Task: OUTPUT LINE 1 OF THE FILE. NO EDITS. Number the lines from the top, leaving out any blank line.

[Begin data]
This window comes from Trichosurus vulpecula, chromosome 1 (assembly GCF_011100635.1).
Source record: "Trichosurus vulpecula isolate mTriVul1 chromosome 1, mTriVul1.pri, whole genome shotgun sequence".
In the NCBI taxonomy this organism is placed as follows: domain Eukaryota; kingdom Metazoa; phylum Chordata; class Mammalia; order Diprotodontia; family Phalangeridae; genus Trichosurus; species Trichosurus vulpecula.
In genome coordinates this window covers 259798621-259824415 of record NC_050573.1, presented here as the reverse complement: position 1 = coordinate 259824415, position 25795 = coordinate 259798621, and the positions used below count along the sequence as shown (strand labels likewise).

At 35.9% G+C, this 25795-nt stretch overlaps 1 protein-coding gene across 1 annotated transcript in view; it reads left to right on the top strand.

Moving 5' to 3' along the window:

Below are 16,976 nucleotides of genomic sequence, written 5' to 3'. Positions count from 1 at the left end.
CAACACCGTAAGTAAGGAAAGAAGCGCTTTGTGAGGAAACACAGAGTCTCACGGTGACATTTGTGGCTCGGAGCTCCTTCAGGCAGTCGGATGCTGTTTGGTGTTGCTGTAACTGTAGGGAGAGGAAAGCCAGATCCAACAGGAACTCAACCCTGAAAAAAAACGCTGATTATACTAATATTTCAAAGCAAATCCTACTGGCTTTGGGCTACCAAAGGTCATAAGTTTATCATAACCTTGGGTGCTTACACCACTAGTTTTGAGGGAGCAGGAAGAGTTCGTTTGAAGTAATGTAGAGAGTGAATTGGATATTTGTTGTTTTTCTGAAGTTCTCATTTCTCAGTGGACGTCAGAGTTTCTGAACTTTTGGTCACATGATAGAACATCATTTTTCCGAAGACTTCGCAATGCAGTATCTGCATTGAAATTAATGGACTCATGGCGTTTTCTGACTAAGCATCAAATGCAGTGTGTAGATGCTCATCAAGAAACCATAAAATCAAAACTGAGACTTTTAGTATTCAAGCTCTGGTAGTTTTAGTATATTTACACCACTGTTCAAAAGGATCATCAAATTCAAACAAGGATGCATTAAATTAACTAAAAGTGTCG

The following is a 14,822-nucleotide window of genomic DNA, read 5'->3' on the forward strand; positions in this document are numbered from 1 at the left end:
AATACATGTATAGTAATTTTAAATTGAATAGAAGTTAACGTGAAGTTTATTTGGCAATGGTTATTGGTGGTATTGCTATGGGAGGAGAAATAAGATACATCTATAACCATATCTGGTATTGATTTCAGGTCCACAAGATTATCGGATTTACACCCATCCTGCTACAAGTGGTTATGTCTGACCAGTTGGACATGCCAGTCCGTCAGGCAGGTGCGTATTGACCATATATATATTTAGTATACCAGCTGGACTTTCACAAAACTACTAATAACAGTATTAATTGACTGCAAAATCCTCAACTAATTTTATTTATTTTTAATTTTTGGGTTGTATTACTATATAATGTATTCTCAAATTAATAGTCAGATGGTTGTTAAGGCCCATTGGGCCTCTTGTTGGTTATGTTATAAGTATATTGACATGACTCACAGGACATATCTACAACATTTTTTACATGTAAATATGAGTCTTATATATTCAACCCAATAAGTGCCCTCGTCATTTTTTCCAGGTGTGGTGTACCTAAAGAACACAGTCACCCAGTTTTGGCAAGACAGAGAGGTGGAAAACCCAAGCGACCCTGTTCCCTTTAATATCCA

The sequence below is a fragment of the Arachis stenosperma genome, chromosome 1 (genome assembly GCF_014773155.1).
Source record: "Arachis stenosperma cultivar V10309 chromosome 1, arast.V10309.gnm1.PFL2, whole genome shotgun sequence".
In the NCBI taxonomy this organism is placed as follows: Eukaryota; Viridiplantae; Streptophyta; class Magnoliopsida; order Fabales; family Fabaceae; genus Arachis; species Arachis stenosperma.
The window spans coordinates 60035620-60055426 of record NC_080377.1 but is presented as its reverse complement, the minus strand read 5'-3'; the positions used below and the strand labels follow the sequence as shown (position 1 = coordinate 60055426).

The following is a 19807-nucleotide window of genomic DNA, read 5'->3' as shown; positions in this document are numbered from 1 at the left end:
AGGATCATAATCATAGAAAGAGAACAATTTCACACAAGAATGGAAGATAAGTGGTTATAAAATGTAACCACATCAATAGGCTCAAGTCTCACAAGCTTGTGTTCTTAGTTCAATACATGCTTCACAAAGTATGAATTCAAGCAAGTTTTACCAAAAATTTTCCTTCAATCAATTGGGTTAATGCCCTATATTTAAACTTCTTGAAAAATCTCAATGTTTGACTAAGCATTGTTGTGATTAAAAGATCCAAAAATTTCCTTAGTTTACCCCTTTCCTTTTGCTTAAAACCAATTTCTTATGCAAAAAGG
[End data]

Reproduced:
This window comes from Trichosurus vulpecula, chromosome 1 (assembly GCF_011100635.1).